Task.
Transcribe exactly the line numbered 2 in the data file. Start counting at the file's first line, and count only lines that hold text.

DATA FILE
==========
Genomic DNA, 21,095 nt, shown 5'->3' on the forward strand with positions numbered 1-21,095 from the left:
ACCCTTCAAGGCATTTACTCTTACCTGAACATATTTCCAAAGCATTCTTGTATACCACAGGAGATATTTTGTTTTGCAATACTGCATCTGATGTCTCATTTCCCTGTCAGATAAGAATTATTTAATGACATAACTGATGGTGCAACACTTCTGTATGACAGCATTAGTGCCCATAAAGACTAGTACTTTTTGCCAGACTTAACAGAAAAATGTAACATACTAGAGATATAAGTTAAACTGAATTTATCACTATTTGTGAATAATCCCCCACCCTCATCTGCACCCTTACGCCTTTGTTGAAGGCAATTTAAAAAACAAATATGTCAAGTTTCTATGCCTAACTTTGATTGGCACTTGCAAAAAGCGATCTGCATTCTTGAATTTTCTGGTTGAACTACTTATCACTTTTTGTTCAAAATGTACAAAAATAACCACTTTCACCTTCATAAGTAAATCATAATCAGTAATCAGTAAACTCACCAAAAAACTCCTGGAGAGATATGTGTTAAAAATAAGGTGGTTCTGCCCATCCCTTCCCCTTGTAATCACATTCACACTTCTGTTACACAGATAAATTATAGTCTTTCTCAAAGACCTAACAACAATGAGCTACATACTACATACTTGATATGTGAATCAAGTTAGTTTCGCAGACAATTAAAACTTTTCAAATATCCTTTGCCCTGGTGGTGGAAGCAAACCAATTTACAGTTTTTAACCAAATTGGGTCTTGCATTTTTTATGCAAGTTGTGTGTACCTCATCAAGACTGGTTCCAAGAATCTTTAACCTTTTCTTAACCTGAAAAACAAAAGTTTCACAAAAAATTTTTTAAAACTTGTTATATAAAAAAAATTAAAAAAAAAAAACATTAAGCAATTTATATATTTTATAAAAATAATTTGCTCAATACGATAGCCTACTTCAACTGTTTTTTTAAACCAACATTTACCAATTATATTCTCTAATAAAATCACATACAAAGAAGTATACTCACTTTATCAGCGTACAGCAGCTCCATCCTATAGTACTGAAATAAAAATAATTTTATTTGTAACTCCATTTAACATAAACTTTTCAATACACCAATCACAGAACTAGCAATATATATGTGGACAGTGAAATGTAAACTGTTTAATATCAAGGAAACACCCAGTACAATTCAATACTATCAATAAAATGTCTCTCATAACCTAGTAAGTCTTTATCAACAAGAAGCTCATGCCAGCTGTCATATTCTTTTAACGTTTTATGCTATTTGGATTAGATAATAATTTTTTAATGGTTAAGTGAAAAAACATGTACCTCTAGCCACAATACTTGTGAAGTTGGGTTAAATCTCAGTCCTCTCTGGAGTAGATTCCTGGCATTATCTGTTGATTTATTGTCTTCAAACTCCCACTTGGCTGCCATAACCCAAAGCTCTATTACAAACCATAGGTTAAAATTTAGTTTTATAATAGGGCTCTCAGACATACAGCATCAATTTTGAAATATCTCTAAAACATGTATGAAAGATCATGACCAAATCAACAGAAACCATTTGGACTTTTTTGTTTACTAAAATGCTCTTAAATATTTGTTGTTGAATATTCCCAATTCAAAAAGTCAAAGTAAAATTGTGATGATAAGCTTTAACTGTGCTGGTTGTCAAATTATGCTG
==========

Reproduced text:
ACCCTTCAAGGCATTTACTCTTACCTGAACATATTTCCAAAGCATTCTTGTATACCACAGGAGATATTTTGTTTTGCAATACTGCATCTGATGTCTCATTTCCCTGTCAGATAAGAATTATTTAATGACATAACTGATGGTGCAACACTTCTGTATGACAGCATTAGTGCCCATAAAGACTAGTACTTTTTGCCAGACTTAACAGAAAAATGTAACATACTAGAGATATAAGTTAAACTGAATTTATCACTATTTGTGAATAATCCCCCACCCTCATCTGCACCCTTACGCCTTTGTTGAAGGCAATTTAAAAAACAAATATGTCAAGTTTCTATGCCTAACTTTGATTGGCACTTGCAAAAAGCGATCTGCATTCTTGAATTTTCTGGTTGAACTACTTATCACTTTTTGTTCAAAATGTACAAAAATAACCACTTTCACCTTCATAAGTAAATCATAATCAGTAATCAGTAAACTCACCAAAAAACTCCTGGAGAGATATGTGTTAAAAATAAGGTGGTTCTGCCCATCCCTTCCCCTTGTAATCACATTCACACTTCTGTTACACAGATAAATTATAGTCTTTCTCAAAGACCTAACAACAATGAGCTACATACTACATACTTGATATGTGAATCAAGTTAGTTTCGCAGACAATTAAAACTTTTCAAATATCCTTTGCCCTGGTGGTGGAAGCAAACCAATTTACAGTTTTTAACCAAATTGGGTCTTGCATTTTTTATGCAAGTTGTGTGTACCTCATCAAGACTGGTTCCAAGAATCTTTAACCTTTTCTTAACCTGAAAAACAAAAGTTTCACAAAAAATTTTTTAAAACTTGTTATATAAAAAAAATTAAAAAAAAAAAACATTAAGCAATTTATATATTTTATAAAAATAATTTGCTCAATACGATAGCCTACTTCAACTGTTTTTTTAAACCAACATTTACCAATTATATTCTCTAATAAAATCACATACAAAGAAGTATACTCACTTTATCAGCGTACAGCAGCTCCATCCTATAGTACTGAAATAAAAATAATTTTATTTGTAACTCCATTTAACATAAACTTTTCAATACACCAATCACAGAACTAGCAATATATATGTGGACAGTGAAATGTAAACTGTTTAATATCAAGGAAACACCCAGTACAATTCAATACTATCAATAAAATGTCTCTCATAACCTAGTAAGTCTTTATCAACAAGAAGCTCATGCCAGCTGTCATATTCTTTTAACGTTTTATGCTATTTGGATTAGATAATAATTTTTTAATGGTTAAGTGAAAAAACATGTACCTCTAGCCACAATACTTGTGAAGTTGGGTTAAATCTCAGTCCTCTCTGGAGTAGATTCCTGGCATTATCTGTTGATTTATTGTCTTCAAACTCCCACTTGGCTGCCATAACCCAAAGCTCTATTACAAACCATAGGTTAAAATTTAGTTTTATAATAGGGCTCTCAGACATACAGCATCAATTTTGAAATATCTCTAAAACATGTATGAAAGATCATGACCAAATCAACAGAAACCATTTGGACTTTTTTGTTTACTAAAATGCTCTTAAATATTTGTTGTTGAATATTCCCAATTCAAAAAGTCAAAGTAAAATTGTGATGATAAGCTTTAACTGTGCTGGTTGTCAAATTATGCTG